Reality of Proposition 54 Is Bad
The Proponents of 54 say they want us to move towards a color-blind society. Well, we all want that - a society in which neither race, ethnicity, gender, nor any other trait determines how we're treated or what opportunities we have. In reality, this is the last thing that Prop 54 will help us do.
Prop 54 would hamstring public institutions across the board, making it impossible for state, county, and local agencies to collect or use demographic data that is critical to effective management of government services, including critical services like health care, education, and law enforcement. Under Prop 54, wherever race or ethnicity is a factor, it would become difficult or impossible to recognize disparities, monitor progress, or tailor efforts towards populations being served. The result would be less efficient, less effective services, and in some cases, the elimination of programs that have been proven to be effective. For these reasons, a long list of health care organizations, public officials at every level, and civil rights organizations have denounced the measure - saying it's misguided, counter-productive, and dangerous.
The implicit logic of Prop 54 is that if we cannot see the challenges presented by the issue of race, then they will go away. The reality is that the challenges won't go away - we simply won't have the data to identify and address those challenges.
If passed, Prop 54 would:
Impede public health protections and the elimination of disparities in health care delivery - Health conditions such as breast cancer, heart disease, infant mortality, and AIDS affect individuals differently depending on race or ethnicity. Racial and ethnic groups experience differences in treatment, have different rates of risk behavior, and respond to different methods and messages in important prevention programs ranging from lead poisoning, to teen smoking, to suicide. Although Proposition 54 includes some exemptions for health care data collection, public health prevention resources that are often carefully allocated to specific racial and/or ethnic groups would be severely impacted by Proposition 54. Former US Surgeon General Dr. David Satcher states that "[W]ithout that data we could not even begin on a course toward eliminating disparities in health; we would not be able to measure our success or evaluate our objectives toward eliminating disparities. . . ."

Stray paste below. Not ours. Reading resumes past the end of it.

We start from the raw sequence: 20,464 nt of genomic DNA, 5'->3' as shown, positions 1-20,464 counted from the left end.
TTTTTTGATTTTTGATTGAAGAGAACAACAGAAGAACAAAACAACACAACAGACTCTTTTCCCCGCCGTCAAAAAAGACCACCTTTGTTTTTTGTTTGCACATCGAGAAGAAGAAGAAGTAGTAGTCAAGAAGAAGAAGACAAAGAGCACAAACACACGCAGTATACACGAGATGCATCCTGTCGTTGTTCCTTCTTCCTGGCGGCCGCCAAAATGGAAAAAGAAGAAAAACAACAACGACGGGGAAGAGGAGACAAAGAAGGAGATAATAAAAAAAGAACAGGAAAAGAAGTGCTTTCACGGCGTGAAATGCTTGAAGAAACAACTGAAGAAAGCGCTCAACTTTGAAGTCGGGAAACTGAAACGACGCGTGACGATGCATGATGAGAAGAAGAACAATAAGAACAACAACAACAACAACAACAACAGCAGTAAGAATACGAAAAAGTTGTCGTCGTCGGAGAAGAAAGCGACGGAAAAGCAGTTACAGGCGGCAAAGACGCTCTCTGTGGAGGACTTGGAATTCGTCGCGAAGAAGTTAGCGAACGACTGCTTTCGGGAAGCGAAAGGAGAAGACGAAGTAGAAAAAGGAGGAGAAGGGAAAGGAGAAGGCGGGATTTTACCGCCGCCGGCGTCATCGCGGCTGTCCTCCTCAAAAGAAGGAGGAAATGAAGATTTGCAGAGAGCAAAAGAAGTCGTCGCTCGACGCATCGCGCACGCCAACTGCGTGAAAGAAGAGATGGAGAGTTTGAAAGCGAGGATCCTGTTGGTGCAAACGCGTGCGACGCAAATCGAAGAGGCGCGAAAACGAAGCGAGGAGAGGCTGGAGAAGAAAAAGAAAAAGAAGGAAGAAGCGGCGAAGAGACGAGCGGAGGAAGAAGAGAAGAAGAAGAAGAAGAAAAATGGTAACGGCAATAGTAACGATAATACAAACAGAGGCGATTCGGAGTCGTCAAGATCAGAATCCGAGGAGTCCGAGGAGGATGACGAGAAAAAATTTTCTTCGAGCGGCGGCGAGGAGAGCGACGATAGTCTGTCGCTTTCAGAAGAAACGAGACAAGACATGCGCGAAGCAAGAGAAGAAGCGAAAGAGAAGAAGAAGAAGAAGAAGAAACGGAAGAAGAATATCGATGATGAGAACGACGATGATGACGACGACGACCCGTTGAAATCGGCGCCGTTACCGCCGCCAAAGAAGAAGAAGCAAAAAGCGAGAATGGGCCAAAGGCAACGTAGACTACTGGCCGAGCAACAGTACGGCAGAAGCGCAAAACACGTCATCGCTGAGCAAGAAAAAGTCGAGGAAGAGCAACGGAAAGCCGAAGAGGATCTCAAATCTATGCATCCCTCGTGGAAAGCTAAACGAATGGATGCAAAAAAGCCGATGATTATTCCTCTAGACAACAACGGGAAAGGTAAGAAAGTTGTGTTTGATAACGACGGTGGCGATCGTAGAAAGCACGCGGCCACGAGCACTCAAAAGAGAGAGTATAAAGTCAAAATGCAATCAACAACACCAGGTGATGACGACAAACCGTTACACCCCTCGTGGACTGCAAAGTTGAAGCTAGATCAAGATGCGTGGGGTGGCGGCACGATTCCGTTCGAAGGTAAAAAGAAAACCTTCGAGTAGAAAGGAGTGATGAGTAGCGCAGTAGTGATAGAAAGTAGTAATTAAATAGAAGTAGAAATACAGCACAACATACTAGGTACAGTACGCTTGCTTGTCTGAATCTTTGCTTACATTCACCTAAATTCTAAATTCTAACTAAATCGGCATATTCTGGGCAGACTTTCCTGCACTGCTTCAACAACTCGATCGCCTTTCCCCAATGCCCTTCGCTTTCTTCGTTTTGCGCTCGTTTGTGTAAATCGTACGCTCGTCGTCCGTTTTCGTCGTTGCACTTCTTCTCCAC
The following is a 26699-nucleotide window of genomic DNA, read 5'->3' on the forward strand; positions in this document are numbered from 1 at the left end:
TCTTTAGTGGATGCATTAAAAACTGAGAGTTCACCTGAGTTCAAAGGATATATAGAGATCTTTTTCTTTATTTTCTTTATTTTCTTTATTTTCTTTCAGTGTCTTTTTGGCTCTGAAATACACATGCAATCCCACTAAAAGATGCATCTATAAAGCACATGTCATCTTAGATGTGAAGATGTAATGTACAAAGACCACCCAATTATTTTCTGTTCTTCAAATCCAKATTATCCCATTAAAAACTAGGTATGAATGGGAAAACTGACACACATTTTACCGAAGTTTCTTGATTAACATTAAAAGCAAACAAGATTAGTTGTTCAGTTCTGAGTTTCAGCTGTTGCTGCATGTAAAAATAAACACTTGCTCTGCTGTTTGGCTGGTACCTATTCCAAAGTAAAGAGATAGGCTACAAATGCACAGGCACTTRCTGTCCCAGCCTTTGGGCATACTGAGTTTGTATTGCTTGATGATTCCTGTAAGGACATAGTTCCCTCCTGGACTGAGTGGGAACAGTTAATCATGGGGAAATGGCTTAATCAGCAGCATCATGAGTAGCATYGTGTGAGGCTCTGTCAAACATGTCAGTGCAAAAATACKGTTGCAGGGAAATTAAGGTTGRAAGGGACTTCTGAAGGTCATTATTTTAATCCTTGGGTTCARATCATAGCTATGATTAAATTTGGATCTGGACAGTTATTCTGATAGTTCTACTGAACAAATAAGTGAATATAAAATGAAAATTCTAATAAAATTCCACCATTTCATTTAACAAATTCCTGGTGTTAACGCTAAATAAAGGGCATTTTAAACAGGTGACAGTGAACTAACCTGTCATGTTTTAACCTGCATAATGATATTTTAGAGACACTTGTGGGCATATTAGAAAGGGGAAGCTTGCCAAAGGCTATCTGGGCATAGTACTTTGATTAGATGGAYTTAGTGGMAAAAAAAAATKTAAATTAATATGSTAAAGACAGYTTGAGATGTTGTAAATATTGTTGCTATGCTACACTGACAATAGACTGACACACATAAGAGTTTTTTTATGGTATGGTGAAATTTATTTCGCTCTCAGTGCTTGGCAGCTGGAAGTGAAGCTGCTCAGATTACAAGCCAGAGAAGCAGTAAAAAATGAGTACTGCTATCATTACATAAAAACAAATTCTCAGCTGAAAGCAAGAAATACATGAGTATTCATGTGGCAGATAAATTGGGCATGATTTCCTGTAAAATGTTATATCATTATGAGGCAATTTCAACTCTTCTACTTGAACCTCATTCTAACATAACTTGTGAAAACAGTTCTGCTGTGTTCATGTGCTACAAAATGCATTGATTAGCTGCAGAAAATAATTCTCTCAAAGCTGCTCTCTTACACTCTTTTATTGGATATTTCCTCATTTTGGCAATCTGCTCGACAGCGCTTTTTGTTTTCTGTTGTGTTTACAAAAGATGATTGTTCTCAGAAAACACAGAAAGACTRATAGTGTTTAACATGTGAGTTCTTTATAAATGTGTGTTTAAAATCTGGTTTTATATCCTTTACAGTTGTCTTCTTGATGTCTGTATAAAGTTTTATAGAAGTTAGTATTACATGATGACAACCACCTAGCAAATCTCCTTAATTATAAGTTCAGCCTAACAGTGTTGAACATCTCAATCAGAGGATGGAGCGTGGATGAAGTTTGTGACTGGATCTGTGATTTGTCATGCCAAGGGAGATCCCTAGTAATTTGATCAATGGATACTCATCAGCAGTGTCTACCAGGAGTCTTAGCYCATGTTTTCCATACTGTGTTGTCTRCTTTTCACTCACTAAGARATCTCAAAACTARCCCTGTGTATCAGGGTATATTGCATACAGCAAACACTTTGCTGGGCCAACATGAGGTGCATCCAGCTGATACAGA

Erode basic civil rights protections-If Proposition 54 is approved, victims of discrimination based on race and ethnicity will not have the data to meet court standards in proving racial discrimination when it comes to state employment, contracting, or housing. However, discrimination complaints on the basis of age, gender, and religion, could continue to be pursued, creating an unfair disparity among victims of discrimination. Further, without data on race and ethnicity in law enforcement, it would be nearly impossible to track and thereby prevent racial profiling in the state.
Hamper tracking of hate crimes -Proposition 54 would prevent the state attorney general and public agencies from prosecuting and tracking race and ethnicity-based hate crimes and therefore impede efforts to educate against hate. Also, under Proposition 54, the state Department of Justice could no longer require local police to collect data on victims and suspects, important data that can help solve crimes.
Undermine school accountability-The collection of data and information is the centerpiece of California's Public School Accountability program, as it holds schools to two standards: general improvement, and improvement for students of different races and ethnic backgrounds. Therefore, racial data is a central part of the evaluation process and allows schools to determine the rates at which particular groups are improving so that resources may be targeted for the best overall improvement. Without this measurement data, schools would not be accountable to the goal of advancement and improvement among all students.
Please help us prevent this divisive, misguided proposition from becoming law and at the same time prevent a dangerous precedent from being set for the rest of our country.
By Wes Boyd and James Rucker